PIzza Hut debuting Detroit-style pizza in response to 'growing popularity' of the style

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Pizza Hut is getting ready to debut Detroit-style pizza, presumably for anyone who might be bored with regular ol’ Pizza Hut-style pizza.

Pizza Hut on Tuesday announced the nationwide rollout of its new Detroit-style pizzas, launched in response to “the growing popularity of this pizza style across the country and requests from customers,” according to a press release. The new, thick-crust offering is currently available at participating Pizza Hut locations nationwide.

Pizza Hut’s new Detroit-style pizzas come in four varieties: Detroit Double Pepperoni, Double Cheesy, Meaty Deluxe and Supremo.
(Pizza Hut)

The new pizzas come in four varieties: Detroit Double Pepperoni, with both regular and “cupped” pepperoni slices; Double Cheesy, with mozzarella and aged Parmesan; Meaty Deluxe, with bacon, Italian sausage and pepperoni; and Supremo, with Italian sausage, red onions and green peppers.

Each of the rectangular pies will also be made with vine-ripened tomato sauce over the top — a new ingredient reserved solely for Pizza Hut’s Detroit-style pizza.

The pizzas will be priced at 10.99 each, though prices may vary by location, per a press release.


Pizza Hut further claims to have tested 500 iterations of their recipe while developing the new Detroit-style pizzas, “testing several of those in the Midwest, where this distinct style was born.”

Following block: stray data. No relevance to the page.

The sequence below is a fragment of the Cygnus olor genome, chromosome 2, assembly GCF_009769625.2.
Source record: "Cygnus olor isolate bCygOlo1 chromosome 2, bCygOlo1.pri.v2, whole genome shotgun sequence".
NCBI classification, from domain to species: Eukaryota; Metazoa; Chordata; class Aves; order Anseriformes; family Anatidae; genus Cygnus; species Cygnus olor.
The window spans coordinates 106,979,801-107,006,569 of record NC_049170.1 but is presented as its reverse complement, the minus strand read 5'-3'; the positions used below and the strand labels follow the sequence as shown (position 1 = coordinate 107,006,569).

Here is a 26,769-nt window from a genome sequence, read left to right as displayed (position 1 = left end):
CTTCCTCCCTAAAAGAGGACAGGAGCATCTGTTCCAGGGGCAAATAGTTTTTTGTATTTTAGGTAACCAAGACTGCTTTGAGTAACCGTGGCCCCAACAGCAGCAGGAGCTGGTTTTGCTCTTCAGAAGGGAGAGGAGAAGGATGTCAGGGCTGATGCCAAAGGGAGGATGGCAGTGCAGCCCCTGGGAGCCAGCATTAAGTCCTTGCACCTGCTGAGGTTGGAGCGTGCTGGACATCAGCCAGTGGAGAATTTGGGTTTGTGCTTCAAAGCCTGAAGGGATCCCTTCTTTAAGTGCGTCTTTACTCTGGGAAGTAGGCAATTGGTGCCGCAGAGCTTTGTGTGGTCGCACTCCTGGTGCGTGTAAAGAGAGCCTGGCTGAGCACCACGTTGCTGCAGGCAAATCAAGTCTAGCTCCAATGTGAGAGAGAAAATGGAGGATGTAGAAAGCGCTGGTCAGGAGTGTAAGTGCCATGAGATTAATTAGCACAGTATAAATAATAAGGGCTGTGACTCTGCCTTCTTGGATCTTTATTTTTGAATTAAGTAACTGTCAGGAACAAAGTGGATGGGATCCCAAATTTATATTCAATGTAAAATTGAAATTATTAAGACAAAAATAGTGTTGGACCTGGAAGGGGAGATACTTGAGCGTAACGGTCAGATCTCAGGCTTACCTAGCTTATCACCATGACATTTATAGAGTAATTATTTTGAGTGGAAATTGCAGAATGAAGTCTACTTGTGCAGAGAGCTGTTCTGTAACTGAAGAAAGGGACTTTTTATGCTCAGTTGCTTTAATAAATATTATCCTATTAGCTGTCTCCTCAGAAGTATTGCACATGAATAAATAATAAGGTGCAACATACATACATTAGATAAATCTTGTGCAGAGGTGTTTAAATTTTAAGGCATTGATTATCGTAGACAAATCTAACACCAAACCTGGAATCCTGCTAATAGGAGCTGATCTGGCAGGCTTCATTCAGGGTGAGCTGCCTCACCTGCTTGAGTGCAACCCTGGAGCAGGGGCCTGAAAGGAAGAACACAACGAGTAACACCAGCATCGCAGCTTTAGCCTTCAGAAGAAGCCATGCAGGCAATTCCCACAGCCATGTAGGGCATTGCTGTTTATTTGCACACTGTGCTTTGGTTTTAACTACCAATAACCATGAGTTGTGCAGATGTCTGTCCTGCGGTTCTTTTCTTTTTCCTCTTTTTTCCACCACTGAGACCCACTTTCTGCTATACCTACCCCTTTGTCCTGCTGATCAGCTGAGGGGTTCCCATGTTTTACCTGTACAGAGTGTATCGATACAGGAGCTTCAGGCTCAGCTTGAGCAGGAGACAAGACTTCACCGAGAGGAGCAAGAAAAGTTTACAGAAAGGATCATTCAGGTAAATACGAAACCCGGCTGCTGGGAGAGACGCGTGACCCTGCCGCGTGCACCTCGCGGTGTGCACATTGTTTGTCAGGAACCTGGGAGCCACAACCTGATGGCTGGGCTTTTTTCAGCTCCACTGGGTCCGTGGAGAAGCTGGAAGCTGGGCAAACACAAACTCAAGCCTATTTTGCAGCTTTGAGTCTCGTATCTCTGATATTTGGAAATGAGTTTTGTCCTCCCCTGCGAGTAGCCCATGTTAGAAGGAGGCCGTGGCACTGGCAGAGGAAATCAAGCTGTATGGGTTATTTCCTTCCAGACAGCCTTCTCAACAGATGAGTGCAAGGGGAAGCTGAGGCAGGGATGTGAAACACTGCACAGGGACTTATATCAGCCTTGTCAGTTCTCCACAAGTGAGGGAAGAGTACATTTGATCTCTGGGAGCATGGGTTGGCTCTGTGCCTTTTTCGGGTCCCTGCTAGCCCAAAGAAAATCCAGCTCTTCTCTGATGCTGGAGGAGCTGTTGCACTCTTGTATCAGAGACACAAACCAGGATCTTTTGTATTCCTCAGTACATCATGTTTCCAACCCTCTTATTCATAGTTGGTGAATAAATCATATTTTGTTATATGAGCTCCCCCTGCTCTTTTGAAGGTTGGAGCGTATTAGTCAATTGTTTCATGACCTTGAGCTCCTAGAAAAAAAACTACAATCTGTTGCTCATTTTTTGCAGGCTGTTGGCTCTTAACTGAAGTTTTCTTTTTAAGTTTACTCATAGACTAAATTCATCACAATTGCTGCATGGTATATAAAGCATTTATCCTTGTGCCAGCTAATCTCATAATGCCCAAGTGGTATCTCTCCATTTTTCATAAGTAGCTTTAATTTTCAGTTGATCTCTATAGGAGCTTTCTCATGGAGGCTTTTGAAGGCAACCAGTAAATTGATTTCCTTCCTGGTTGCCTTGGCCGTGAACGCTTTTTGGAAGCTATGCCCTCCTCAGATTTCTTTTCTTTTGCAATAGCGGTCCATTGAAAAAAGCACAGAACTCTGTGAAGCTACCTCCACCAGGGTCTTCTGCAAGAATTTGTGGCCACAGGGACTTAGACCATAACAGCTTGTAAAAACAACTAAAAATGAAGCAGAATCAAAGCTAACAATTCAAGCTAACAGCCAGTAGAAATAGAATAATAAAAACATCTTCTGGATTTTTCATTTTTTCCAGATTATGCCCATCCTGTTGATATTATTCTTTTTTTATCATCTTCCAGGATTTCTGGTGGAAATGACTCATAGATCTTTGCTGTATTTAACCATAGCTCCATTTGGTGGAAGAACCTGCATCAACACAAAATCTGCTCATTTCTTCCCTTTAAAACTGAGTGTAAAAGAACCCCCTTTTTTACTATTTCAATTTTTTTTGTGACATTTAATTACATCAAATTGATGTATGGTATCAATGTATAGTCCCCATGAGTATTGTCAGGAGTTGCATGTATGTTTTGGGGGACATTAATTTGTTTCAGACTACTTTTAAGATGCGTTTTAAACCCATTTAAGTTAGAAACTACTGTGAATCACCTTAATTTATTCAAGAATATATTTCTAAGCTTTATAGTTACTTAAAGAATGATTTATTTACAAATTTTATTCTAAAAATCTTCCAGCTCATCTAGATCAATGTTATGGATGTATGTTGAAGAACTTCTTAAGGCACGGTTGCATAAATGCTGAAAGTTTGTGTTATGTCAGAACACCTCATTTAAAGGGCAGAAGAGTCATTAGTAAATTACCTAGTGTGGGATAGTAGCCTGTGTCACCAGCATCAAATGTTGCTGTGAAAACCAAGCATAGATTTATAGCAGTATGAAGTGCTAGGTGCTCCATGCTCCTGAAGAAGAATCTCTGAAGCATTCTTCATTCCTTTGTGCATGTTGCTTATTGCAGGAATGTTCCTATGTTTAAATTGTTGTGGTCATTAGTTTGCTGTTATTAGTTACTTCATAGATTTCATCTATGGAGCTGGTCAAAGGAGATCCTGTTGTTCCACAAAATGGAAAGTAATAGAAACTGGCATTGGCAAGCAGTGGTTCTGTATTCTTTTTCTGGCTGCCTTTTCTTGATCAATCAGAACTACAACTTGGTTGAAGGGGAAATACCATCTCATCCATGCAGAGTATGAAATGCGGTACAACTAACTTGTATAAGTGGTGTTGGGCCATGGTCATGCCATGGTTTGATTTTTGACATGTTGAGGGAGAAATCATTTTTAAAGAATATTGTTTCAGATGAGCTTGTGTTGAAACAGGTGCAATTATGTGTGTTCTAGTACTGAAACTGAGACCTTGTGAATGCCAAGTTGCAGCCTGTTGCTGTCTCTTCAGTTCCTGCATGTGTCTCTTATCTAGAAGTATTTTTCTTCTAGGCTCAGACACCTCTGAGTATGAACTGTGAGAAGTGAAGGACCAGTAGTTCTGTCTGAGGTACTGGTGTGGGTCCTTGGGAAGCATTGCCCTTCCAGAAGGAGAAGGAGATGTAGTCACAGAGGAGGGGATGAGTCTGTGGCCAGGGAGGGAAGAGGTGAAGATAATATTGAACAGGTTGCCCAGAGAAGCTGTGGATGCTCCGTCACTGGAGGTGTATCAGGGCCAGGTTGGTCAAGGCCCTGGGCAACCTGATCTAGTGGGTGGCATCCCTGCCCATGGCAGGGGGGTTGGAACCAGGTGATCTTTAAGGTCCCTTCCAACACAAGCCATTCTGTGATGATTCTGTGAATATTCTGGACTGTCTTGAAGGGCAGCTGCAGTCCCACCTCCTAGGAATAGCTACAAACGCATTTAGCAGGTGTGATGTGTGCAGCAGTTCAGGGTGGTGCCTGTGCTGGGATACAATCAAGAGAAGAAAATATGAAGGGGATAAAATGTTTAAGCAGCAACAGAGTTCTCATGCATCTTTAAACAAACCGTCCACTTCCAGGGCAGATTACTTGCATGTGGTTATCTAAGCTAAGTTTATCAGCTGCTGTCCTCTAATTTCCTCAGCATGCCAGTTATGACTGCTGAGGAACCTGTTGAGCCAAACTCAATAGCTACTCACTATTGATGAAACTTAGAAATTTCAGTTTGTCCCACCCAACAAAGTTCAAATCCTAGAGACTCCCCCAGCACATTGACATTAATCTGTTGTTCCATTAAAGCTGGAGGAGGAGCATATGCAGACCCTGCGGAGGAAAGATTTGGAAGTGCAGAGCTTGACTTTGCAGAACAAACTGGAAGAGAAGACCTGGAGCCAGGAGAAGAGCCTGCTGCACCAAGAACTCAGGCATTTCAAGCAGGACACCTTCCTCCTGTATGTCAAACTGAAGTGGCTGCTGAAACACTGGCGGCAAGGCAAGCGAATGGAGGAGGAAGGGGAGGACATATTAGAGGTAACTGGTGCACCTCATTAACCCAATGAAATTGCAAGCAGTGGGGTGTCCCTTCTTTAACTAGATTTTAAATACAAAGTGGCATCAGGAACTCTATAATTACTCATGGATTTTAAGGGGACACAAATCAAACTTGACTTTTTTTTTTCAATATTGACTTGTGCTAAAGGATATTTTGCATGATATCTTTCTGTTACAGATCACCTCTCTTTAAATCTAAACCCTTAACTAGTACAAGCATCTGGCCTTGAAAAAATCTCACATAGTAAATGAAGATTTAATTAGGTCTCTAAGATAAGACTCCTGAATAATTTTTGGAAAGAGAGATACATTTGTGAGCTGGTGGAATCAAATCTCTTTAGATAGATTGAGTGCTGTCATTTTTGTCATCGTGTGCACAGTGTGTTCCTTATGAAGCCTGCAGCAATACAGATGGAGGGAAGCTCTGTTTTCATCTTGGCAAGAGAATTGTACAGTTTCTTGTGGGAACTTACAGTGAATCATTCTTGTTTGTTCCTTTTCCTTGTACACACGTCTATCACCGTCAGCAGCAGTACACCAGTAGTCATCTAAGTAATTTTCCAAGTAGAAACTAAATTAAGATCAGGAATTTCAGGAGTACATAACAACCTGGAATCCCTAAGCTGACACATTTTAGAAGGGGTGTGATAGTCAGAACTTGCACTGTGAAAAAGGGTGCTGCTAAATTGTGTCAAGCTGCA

Pizza Hut claims to have tested 500 iterations of their recipe while developing the new Detroit-style pizza.

Indeed, Detroit-style pizza was said to be first developed in 1946 by restaurateur by Detroit bar owner Gus Guerra and his wife Anna, per the Michigan Economic Development Corporation’s Pure Michigan campaign. Legend has it that the pizzas themselves are rectangular because Guerra used industrial metal trays — which were intended for use by local auto workers, to hold spare parts — in which to bake the thick-crust creations.


Detroit-style pizza, meanwhile, has already been brought to a national market by Little Caesars in 2013, when the Detroit-based chain launched its first version of the largely regional dish.

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